Citigroup President Jamie Forese to depart, Ybarra promoted
Jamie Forese, long considered the potential successor to Citigroup Chief Executive Officer Michael Corbat, is departing after 34 years at the firm.
Forese, 56, the company's president and head of Citigroup's investment-banking and trading division, will be replaced in the latter role by his deputy, Paco Ybarra, according to an internal memo. A spokeswoman for the bank in London confirmed the memo's contents.
Forese, who was named Citigroup president in 2013, had struggled to have his voice heard on strategy for the sprawling consumer division, which includes the world's largest credit-card issuer, according to a person familiar with the matter. His disappointment grew after Corbat wasn't elevated to the chairman role last year when Mike O'Neill left, a move that could have boosted Forese's influence, said the person, who asked not to be identified discussing personnel issues.
The unit that Forese oversees houses Citigroup's markets unit, its investment bank, private bank and one of the world's biggest transaction-services businesses. The division generated about half of the lender's approximately $73 billion of revenue in 2018.
Under Forese, the division has increased revenue by more than 10 percent as he focused on the so-called "accrual"-type businesses such as private banking and cash management. That's helped it weather slumps in trading.
"Under Jamie's leadership, our core accrual businesses have generated consistently strong revenue growth, and we've continued to gain share in our markets-related businesses," Corbat, 58, said in the memo. "We would not be the company we are today without his stewardship."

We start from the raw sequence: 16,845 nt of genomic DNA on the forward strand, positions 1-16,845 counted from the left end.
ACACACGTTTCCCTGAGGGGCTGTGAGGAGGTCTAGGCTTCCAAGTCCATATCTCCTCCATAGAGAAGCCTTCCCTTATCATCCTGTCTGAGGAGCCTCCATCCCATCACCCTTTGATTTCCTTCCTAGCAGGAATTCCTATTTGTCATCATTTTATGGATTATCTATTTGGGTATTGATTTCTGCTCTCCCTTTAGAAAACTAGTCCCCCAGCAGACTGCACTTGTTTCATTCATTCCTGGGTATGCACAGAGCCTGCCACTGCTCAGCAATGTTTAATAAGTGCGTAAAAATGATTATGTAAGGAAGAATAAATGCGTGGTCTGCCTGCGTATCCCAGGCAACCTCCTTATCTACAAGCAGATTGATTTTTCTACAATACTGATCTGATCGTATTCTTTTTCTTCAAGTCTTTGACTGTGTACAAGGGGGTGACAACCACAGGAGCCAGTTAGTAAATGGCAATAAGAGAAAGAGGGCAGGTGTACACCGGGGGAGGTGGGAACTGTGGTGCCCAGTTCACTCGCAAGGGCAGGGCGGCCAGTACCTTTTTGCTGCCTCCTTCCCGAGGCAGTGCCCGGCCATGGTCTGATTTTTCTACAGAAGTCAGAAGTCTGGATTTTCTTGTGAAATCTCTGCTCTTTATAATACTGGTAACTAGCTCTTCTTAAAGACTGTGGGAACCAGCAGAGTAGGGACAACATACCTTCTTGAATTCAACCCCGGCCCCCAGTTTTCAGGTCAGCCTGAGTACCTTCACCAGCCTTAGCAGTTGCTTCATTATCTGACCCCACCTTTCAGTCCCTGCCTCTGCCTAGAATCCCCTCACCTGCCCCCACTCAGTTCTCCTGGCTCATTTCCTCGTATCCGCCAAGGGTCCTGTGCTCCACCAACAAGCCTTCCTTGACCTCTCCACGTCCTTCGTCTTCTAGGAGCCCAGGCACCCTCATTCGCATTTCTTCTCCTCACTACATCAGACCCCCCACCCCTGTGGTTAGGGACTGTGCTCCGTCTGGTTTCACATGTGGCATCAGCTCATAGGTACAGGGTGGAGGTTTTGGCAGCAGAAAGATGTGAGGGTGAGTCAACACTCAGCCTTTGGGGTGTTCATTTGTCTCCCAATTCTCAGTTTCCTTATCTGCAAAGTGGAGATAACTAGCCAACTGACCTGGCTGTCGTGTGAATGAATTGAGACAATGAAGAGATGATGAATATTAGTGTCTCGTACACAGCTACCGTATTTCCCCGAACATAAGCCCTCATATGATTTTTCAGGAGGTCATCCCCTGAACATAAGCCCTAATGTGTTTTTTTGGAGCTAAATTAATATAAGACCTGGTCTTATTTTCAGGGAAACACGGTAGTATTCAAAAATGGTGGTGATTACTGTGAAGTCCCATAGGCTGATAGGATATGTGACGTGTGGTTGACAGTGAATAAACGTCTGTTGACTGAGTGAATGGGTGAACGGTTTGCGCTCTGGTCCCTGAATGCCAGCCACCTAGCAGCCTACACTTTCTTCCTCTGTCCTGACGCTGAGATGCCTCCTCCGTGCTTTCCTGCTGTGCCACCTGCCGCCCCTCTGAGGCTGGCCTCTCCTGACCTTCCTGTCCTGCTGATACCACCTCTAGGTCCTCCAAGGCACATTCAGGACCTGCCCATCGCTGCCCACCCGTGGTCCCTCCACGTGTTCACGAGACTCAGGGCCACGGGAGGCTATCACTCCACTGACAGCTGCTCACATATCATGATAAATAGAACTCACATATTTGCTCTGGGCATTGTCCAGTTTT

The firm's consumer division in recent years has been criticized by Wall Street analysts as it continually missed internal targets. The unit has started to show signs of a turnaround as the bank rolled out new digital-banking tools and turned its focus away from promotional credit-card offers.
Forese joined Wall Street brokerage Salomon Brothers in 1985 and was named a managing director in 1992, prior to its acquisition by Citigroup, according to a biography on the lender's website. He took over the bank's equities group in 2003 before becoming chief of all trading in 2007. He graduated from Princeton University with a bachelor's degree.
In the last year, Wall Street has seen the departures of some of its biggest leaders, many of whom rose up through the investment-banking and trading businesses that have been under pressure in recent years. Morgan Stanley President Colm Kelleher, once seen as a potential successor to CEO James Gorman, said last month he'll leave at the end of June. And Bank of America Corp.'s Christian Meissner left the company in September after running its corporate and investment-banking division for most of a decade. Goldman Sachs Group Inc. has also lost several senior executives, including former Co-President Harvey Schwartz and trading co-heads Isabelle Ealet and Pablo Salame.
Citigroup also said Thursday in the memo that trading executives Carey Lathrop and Andrew Morton will become co-heads of markets and securities services, taking on Ybarra's duties. Francisco Aristeguieta, who helps lead Citigroup's Asia Pacific unit, is also leaving. He will be replaced by Tim Monger on an interim basis.